Those of us who love books are, I think, always excited when we run across an accomplished author who shares our bibliomania and writes about it in a loving and erudite way. Larry McMurtry of Lonesome Dove and "Brokeback Mountain" (the screenplay) fame has done precisely this in his wonderful memoir Books.

Books is a memoir that traces McMurtry's life stages through his relationship with books--thousands and thousands of them, those in the library of the university he attended, those in his personal library (upwards of 30,000 volumes), those in his used and antiquarian bookstore Booked Up (300,000 and counting). Books have enriched his inner life and helped him hone his skills as an author. But they've also enriched his economic existence too, since he's been in the used book trade for nearly half a century now (something I didn't know until reading this memoir). His first book sale in 1962, for example, paid for his first son's birth.

One of the reasons I so like McMurtry's book is that it reminds me of my own life trajectory. McMurtry tells us that he was raised in an utterly bookless Texas ranch house. He never owned a book until 1942, when a guy headed off to war gave him a box of adventure stories. McMurtry was eight years old, and the minute he got the taste of the printed word in his mouth, he never looked back. I spent much of my childhood in a similarly bookless wasteland (in the south, not the southwest), and as I read McMurtry's description of his growing excitement, absorption, and sense of liberation in the magic of books once he discovered them, it was as if I was reading about myself. And, like all good books about books, this one makes me want to read books it mentions.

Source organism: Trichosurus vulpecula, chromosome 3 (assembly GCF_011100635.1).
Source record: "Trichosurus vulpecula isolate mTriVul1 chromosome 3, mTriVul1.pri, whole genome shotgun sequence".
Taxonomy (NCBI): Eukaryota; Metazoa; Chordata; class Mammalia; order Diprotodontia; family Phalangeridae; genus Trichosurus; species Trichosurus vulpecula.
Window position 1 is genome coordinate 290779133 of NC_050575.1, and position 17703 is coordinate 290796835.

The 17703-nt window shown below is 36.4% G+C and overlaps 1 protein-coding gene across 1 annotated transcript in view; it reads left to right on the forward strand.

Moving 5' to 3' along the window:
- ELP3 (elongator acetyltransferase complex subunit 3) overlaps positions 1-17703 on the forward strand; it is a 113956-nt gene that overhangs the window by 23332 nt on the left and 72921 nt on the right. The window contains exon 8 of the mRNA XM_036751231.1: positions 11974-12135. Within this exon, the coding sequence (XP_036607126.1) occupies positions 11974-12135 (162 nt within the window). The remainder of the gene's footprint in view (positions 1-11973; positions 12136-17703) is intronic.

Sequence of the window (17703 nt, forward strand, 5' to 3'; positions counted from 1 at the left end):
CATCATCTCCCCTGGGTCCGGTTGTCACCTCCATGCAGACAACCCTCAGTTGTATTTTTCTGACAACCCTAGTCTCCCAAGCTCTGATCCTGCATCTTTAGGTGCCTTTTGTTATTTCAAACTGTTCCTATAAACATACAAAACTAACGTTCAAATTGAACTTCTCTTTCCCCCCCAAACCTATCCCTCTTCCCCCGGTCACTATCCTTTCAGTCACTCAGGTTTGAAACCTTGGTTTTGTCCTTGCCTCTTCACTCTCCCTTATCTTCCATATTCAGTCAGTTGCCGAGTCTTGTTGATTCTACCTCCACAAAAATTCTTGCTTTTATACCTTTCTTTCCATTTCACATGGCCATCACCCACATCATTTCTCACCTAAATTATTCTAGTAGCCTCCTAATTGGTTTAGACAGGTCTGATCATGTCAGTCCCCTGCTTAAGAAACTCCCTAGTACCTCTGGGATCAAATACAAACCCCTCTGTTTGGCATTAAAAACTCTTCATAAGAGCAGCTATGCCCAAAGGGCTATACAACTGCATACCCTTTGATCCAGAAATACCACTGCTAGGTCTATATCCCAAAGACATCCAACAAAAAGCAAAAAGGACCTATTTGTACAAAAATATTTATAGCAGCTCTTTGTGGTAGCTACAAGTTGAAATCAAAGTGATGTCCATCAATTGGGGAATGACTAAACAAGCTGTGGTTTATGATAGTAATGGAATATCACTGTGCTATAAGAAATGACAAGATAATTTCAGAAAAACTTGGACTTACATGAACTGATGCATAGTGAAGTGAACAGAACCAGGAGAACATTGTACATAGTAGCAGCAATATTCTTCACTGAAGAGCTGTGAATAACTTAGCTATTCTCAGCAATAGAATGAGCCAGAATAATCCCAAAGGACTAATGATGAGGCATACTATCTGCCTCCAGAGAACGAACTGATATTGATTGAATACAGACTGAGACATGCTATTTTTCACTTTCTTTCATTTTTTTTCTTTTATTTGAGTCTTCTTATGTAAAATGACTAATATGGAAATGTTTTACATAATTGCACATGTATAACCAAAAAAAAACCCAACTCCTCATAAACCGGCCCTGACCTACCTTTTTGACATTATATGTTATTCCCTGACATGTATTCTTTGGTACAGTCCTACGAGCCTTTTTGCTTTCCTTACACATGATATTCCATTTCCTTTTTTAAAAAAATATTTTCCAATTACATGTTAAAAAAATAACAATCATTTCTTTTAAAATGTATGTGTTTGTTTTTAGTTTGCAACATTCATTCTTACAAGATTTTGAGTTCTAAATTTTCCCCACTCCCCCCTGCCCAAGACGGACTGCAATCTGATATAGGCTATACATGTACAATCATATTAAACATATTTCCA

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Format: Hardcover
Larry McMurtry (now age 72) has a long-established and well-honored career as an author and Hollywood screenwriter (including winning an Oscar for "Brokeback Mountain"), but for some reason it had never occurred to him that people might want to read about his joy of and for books, and collecting them. That has finally corrected with this book.

In "Books: A Memoir" (259 pages), McMurtry brings his tales of how he fell in love reading books, growing up in Archer City, TX, and how that love eventually lead to becoming a book scout, dealer and eventually book store owner, Booked Up in Georgetown, in DC, starting in the early 70s. The book is a delight to read from start to finish, bringing out his love for reading (and writing) but just as importantly collecting. In that sense, this could be applied to many other fields (as I love scouring used vinyl and CD bins for that rare album find). The book is made up of 108 chapters, which fly by mostly in a couple of pages. His memories of what it was like to scout for books in the 60s and 70s are just a delight.